Breaking into Emerging Markets with Facebook and Mobile
Published: November 22, 2013
Author: Ralph Camus
Facebook is poised to take over APAC, one Like at a time.
For the past year and a half, Facebook has been making inroads into the mobile space, a move they have been vocal about for some time now. Their bold moves reveal that their strategy and execution have paid off rather handsomely; Facebook mobile users have grown steadily and now number over 840 million (and growing), while on the revenue side, nearly half of ad-related revenue now comes from mobile. This is what we see as their long-term strategy that both boosts their businesses in developed markets, and is a larger push into the rest of the world, particularly in Asia-Pacific (APAC).
While it is easy to see from Facebook’s financial performance that the APAC market still has lots of catching up to do in terms of revenue per user, we have previously shown, that the market potential of APAC is huge. Our report data shows over 190 million people in key APAC markets already connected through Facebook.
While these numbers remain speculative promises of gain, Facebook has taken the initiative in making concrete efforts to support business in the region. In a recent post, we covered one of these examples. In the Philippines, Facebook partnered with a major telecom provider to give free access to Facebook over mobile devices. Why did they do this? First of all, cost concerns are a major barrier in many developing nations. Simply put, many subscribers cannot afford unlimited data plans that are commonplace elsewhere. Secondly and arguably, more importantly, for many in developing markets, the mobile phone (be it a smart or feature phone) is the gateway to the internet – a fact underscored by historically low internet adoption rates. By breaking down barriers to usage, Facebook aims to make people’s use of the internet synonymous to using Facebook.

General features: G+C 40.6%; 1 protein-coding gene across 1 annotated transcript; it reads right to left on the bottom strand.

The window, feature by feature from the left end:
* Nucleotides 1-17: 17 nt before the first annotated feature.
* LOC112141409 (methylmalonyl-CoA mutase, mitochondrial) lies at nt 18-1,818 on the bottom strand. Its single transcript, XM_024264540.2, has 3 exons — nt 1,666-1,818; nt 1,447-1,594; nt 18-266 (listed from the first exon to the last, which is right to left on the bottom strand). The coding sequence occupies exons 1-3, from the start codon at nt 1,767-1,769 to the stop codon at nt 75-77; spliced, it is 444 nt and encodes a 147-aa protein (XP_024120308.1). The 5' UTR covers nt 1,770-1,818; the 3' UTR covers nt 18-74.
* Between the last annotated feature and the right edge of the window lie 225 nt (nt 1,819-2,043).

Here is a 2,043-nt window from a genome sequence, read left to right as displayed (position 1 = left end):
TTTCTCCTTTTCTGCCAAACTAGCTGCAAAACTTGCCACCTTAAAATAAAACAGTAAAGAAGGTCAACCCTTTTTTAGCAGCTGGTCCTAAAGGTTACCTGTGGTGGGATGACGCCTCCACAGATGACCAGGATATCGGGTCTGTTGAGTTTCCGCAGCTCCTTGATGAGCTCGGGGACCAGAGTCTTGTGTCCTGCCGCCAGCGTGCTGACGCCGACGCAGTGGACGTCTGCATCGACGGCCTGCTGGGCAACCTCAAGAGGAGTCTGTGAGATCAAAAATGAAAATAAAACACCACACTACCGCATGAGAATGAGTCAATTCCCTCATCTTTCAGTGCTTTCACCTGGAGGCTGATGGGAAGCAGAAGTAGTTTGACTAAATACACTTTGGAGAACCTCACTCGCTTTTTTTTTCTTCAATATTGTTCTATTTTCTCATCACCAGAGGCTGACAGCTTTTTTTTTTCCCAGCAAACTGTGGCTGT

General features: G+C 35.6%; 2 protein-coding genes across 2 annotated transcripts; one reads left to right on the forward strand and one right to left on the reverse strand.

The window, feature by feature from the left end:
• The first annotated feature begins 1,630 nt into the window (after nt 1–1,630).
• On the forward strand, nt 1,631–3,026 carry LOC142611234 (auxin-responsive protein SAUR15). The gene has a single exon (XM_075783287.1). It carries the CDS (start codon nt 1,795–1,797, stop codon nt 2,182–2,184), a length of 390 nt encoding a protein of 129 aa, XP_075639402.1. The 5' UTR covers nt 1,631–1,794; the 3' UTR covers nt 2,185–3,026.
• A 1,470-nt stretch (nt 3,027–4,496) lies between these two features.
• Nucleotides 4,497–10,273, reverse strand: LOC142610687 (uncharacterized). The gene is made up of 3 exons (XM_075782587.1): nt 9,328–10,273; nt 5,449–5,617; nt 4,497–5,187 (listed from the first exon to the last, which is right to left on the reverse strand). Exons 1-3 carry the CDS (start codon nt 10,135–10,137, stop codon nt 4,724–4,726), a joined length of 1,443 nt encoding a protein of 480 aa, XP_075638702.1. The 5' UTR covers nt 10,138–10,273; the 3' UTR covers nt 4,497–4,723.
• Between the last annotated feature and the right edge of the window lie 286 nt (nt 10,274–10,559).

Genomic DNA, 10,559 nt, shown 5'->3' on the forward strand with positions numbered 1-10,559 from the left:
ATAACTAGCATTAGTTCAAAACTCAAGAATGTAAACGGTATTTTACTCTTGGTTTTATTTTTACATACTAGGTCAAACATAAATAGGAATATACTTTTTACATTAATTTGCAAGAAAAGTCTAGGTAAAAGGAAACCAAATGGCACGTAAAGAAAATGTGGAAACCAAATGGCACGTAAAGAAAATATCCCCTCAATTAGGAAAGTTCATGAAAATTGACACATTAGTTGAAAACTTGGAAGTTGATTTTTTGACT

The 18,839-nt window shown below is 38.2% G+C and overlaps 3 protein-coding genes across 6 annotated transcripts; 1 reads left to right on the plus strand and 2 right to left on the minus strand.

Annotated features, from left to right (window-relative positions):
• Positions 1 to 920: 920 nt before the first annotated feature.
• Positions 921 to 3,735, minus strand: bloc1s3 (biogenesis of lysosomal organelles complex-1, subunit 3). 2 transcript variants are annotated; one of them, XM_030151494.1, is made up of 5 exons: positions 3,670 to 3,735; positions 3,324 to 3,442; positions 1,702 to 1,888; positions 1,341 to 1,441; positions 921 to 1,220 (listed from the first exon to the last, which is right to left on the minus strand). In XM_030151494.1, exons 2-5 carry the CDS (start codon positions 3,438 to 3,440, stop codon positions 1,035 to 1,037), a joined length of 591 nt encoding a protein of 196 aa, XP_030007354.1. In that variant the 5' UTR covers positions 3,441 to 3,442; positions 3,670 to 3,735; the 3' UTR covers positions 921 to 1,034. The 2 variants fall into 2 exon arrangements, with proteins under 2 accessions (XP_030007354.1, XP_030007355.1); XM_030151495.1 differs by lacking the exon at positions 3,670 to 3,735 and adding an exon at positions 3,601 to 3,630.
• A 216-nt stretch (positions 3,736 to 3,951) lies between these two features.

This is a brilliant move when one takes into account the improving fortunes of developing markets. For instance, in the case of the Philippines where Facebook’s free access program has started (reaching around 36 million people), economic indicators look bright in terms of foreign investment attractiveness, as well as on people’s disposable incomes.
A Lively Scene
While in this post, I give only one market as an example, one only has to look at the vibrant tech startup scene of APAC and the presence of strong players in both mobile apps (Indonesia in this case) and e-commerce. E-commerce in particular has many bright stars ranging from Rocket Internet properties, to 701 Search, not to mention the presence of numerous daily deals sites. These are positive affirmations of both growing fortunes of consumers and the acceptance of digital channels as viable businesses in the region.
Together with the larger efforts of Facebook in the region, it is also steadily equipping specialists to help businesses through its PMD program, which it is expanding in the region. This ensures that businesses are properly supported by an ecosystem of specialists.
The Time is Now
The end result is that the time to act is now, in terms of building relationships with customers, engaging with them on the social network and establishing presence early to be part of on-going conversation that leads to conversion.
For marketers in the region or marketers wanting to target users in emerging markets, APAC included, now is the time to use Facebook, especially in e-commerce and app/gaming verticals. Facebook is making moves to ensure that these markets are experiencing the social network first through their mobile devices and thus planting the seeds of a healthy and engaged user base.
The audiences that are cultivated this way make this new crop of users, Facebook-first users when it comes to internet use, making the social network their anchor point to the web at large. Now, some are even saying that most of Facebook revenue will be coming from emerging markets, quite soon. This is not an unrealistic proposition granted the changes happening in the region coupled with solid action on behalf of Facebook itself.